to order— if that is not a contradiction in terms. 

Our first business is the resolution of the Third Senator from North Carolina 
— all in favor say aye, all opposed no, the ayes have it— which reads: "All Yellow 
Dog Democrats are admonished to exercise, on just this one occasion, unac- 
customed civility toward Jeffersonians who sometimes cross party lines, and— out 
of respect for the nature of this occasion — are even urged to extend to all present, 
regardless of party, the Left Wing of Fellowship." 

We are here tonight for a nonpartisan salute to Bill Cochrane, who always 
puts his country and his state above party, except — in the eyes of some— on 
election days. Bill has never been known to ask about one's politics until after 
he has put him or her in his debt. The use of the term "debt" shows just how 
bipartisan we are tonight, for the Democrats invented it and the Republicans 
have adopted it as national policy. 

Bill, all political complexions are represented tonight, but you must be 
particularly warmed to see so many Democrats. As the man in charge of presiden- 
tial inaugurations for the past couple of decades, you certainly haven't seen them 
in Washington on those occasions in a 1-o-o-ng time! 

Two hundred fifty people have come out on a June night despite other 
schedule conflicts and some from long distances. As North Carolina's "Man 
in Washington," you are placed in an unusual predicament, for instead of hound- 
ing you for favors, most of them are here to say "thank you" for your long 
service to our state, particularly for your third of a century as our eyes, ears, 
occasionally our mouth, and all the time as our conscience in the nation's capi- 
tal. That's a long time; still, it is only an inch on the national time chart in 
comparison with the wood in this gavel, which was a part of the 1814 White 
House until removed by President Harry Truman during its rebuilding in 1950. 
We historians like to keep things in perspective! And to keep our politicians 


Many others who could not come to Chapel Hill have sent messages, and 
some of those that are not libelous may be printed, along with the entire pro- 
ceedings of both the afternoon and evening activities, in Number 17 of the 
North Caroliniana Society Imprints series, a copy of which will be mailed in the 
fall to our members and those in attendance tonight. 

Now, before eating, may I simply identify those at the head table. Will each 
stand as his or her name is called and remain standing, and will the audience 
withhold both applause and hisses until all have been presented: 

The vice-president of the North Caroliniana Society and himself the eighth 

recipient of the North Caroliniana Society Award, Professor William 

S. Powell, and his collaborator, Virginia; 
The joint ninth recipients of the Award, former President William and 

Ida Friday; 
A friend and longtime associate of Bill Cochrane in the Institute of 

Government, Professor Henry W. Lewis;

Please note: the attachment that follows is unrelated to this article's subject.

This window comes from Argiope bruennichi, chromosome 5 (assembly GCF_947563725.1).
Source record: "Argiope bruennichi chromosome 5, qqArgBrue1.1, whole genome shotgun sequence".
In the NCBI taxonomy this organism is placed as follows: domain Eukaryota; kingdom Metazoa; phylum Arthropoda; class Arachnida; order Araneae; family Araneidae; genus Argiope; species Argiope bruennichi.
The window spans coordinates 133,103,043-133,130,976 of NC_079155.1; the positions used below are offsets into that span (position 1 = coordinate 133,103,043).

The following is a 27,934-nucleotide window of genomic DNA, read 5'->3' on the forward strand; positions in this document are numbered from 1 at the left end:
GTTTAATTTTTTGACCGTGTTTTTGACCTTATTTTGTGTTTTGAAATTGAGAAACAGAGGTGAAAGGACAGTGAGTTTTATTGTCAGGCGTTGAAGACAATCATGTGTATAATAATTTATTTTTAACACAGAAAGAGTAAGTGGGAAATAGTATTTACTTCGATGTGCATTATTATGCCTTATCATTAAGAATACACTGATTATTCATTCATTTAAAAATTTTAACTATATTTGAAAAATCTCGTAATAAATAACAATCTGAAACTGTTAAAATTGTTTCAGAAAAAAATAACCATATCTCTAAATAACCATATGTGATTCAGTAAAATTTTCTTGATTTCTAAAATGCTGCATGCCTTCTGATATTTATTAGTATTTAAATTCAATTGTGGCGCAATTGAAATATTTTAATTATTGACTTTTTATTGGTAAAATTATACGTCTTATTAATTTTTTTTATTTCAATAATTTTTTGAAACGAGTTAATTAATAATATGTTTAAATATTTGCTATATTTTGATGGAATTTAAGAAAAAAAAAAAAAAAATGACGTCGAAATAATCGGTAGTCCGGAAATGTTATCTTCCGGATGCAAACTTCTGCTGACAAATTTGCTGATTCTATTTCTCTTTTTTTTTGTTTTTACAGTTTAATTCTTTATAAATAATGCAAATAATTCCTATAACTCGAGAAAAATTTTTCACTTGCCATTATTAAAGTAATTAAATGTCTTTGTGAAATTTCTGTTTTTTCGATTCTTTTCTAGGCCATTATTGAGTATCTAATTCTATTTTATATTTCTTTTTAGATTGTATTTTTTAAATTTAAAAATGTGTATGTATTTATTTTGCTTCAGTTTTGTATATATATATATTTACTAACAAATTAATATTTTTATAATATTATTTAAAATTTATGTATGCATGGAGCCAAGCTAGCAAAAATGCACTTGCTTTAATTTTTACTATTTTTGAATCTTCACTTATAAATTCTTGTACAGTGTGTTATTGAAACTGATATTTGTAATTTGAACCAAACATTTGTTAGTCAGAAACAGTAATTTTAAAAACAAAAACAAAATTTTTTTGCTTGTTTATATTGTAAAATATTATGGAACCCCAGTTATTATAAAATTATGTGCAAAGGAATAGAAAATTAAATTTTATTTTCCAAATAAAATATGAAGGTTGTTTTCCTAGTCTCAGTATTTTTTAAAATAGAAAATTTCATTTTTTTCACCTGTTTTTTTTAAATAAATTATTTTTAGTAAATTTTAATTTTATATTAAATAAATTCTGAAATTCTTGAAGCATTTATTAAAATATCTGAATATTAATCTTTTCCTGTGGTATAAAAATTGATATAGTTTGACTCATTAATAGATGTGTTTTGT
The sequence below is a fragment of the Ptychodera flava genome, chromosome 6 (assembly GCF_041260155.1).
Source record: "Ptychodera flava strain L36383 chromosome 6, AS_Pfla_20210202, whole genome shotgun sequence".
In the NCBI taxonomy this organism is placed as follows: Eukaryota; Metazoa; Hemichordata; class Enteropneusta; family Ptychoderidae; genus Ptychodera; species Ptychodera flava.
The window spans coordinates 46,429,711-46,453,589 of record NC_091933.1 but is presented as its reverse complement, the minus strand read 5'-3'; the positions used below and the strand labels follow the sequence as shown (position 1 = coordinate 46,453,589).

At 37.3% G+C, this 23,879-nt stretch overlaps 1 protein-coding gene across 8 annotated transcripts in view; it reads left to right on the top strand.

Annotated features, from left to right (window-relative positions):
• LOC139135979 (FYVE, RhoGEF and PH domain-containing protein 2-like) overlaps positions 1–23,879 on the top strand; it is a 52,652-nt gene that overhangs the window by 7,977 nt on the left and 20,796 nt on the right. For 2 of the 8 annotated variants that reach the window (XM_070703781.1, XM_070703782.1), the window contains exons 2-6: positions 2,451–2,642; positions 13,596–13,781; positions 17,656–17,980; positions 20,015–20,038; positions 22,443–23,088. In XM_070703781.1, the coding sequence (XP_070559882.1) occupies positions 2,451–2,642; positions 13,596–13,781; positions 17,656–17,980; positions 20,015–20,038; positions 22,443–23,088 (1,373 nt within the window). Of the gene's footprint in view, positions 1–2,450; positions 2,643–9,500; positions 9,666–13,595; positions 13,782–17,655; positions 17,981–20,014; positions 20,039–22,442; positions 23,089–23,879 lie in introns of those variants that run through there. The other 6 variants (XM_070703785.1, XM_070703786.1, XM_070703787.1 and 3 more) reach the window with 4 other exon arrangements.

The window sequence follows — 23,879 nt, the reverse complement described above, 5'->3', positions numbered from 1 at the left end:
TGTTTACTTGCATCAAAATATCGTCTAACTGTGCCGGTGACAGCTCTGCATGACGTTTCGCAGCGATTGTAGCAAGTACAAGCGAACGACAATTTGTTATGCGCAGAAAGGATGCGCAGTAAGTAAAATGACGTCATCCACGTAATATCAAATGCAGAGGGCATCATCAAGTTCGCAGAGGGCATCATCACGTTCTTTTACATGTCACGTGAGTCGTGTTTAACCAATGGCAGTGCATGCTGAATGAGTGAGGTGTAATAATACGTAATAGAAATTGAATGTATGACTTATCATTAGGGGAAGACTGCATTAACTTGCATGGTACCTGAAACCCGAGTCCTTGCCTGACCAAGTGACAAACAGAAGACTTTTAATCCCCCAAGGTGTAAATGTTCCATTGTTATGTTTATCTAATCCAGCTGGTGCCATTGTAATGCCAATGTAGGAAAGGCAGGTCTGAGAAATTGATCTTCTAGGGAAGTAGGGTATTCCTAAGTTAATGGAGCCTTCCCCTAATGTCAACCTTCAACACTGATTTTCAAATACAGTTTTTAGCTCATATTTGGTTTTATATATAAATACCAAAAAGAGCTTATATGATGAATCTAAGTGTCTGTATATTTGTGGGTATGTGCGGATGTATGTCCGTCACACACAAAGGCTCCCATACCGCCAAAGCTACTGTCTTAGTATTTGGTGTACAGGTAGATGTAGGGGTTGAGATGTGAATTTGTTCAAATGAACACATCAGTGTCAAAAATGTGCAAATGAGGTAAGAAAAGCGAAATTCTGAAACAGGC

The president of the North Caroliniana Society, Archie K. Davis; 
And now will you join in welcoming on what by coincidence is their 

43rd wedding anniversary, Shirley and Bill Cochrane. 

There are Cochrane kinfolk all over the room; in fact, this is something 
of a family reunion, but let's welcome at least Shirley and Bill's sons, Thomas, 
of Chapel Hill, and his wife Suzanne, and Daniel, of Los Angeles. 

We are now ready for dinner. About the menu: Bill said out-of-office Demo- 
crats could afford only two dishes at the Carolina Inn, and since I would be 
blamed for symbolism if we had chosen turkey, the choice was made for us. 

We will be back after dessert. 

[Dinner followed.] 

William McWhorter Cochrane will be the eleventh recipient of the North 
Caroliniana Society Award. The previous recipients, beginning with Paul Green 
in 1978, are listed on the back of your program. The difference between them 
and Bill Cochrane is that they earned theirs. You see, when we began discussing 
Bill as a possible nominee, we found that credit for everything that he ever 
accomplished had already been claimed by someone else. 


But the North Caroliniana Society seeks service, not publicity, and we rec- 
ognize doers rather than talkers. Bill Cochrane has a history of "doing" and 
letting others take the credit. Thus we recognize him as the ultimate public 
servant. The habit of claiming credit for what Bill has done is not new. Let 
me give just one early example. It has now been forty years since a fabulous 
wood carving, "The Circus Parade," was unveiled in the old Monogram Club 
on this campus. A generation of students and faculty admired the lifelike wood 
version of William Meade Prince's drawing before it was moved and reassembled 
in the entrance to the Carolina Inn cafeteria only a few feet from where we 
sit. Suddenly the name of its carver, Carl Boettcher, became famous. University 
officials fell over themselves, each boasting that he was responsible for bringing 
the heavily accented German to Chapel Hill. Well, do a little research. You 
will find out whose family took in the struggling refugee and his wife up in 
Newton in Catawba County. And you will learn the name of the twenty-four- 
year-old law graduate from Newton who, the very day before he went off to 
war with the Navy in 1941, finally persuaded his older immigrant friend to 
take a job with the University's building and grounds department in Chapel Hill. 

The North Caroliniana Society is particularly sensitive to those who contrib- 
ute to an understanding of the history and culture of our state and nation. Others 
will mention some of Bill's work along those lines, but let me remind all of 
us that Bill was one of the most fervent supporters of former Republican Con- 
gressman Fred Schwengel in organizing the United States Capital Historical 
Society, which has developed into one of the nation's most prestigious historical